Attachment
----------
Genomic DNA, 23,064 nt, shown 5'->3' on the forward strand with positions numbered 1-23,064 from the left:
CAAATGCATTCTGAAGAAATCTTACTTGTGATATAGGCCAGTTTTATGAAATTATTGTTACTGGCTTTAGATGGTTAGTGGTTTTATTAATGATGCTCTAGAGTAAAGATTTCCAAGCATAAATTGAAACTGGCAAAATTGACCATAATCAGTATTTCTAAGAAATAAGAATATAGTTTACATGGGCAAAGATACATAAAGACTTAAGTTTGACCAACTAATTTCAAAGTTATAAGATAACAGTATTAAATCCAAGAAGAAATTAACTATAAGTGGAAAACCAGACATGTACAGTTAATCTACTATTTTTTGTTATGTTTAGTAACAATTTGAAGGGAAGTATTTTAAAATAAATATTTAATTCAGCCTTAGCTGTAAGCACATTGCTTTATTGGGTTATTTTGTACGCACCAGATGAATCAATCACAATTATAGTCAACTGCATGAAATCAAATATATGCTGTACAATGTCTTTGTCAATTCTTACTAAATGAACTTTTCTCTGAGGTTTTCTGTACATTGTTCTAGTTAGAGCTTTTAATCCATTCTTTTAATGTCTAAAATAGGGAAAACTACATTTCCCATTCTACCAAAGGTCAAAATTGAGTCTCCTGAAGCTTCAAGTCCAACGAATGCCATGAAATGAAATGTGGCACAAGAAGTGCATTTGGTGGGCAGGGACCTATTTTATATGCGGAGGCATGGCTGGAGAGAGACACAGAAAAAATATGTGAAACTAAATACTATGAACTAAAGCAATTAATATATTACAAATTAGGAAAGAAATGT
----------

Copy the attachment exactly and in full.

Genomic DNA, 23,064 nt, shown 5'->3' on the forward strand with positions numbered 1-23,064 from the left:
CAAATGCATTCTGAAGAAATCTTACTTGTGATATAGGCCAGTTTTATGAAATTATTGTTACTGGCTTTAGATGGTTAGTGGTTTTATTAATGATGCTCTAGAGTAAAGATTTCCAAGCATAAATTGAAACTGGCAAAATTGACCATAATCAGTATTTCTAAGAAATAAGAATATAGTTTACATGGGCAAAGATACATAAAGACTTAAGTTTGACCAACTAATTTCAAAGTTATAAGATAACAGTATTAAATCCAAGAAGAAATTAACTATAAGTGGAAAACCAGACATGTACAGTTAATCTACTATTTTTTGTTATGTTTAGTAACAATTTGAAGGGAAGTATTTTAAAATAAATATTTAATTCAGCCTTAGCTGTAAGCACATTGCTTTATTGGGTTATTTTGTACGCACCAGATGAATCAATCACAATTATAGTCAACTGCATGAAATCAAATATATGCTGTACAATGTCTTTGTCAATTCTTACTAAATGAACTTTTCTCTGAGGTTTTCTGTACATTGTTCTAGTTAGAGCTTTTAATCCATTCTTTTAATGTCTAAAATAGGGAAAACTACATTTCCCATTCTACCAAAGGTCAAAATTGAGTCTCCTGAAGCTTCAAGTCCAACGAATGCCATGAAATGAAATGTGGCACAAGAAGTGCATTTGGTGGGCAGGGACCTATTTTATATGCGGAGGCATGGCTGGAGAGAGACACAGAAAAAATATGTGAAACTAAATACTATGAACTAAAGCAATTAATATATTACAAATTAGGAAAGAAATGT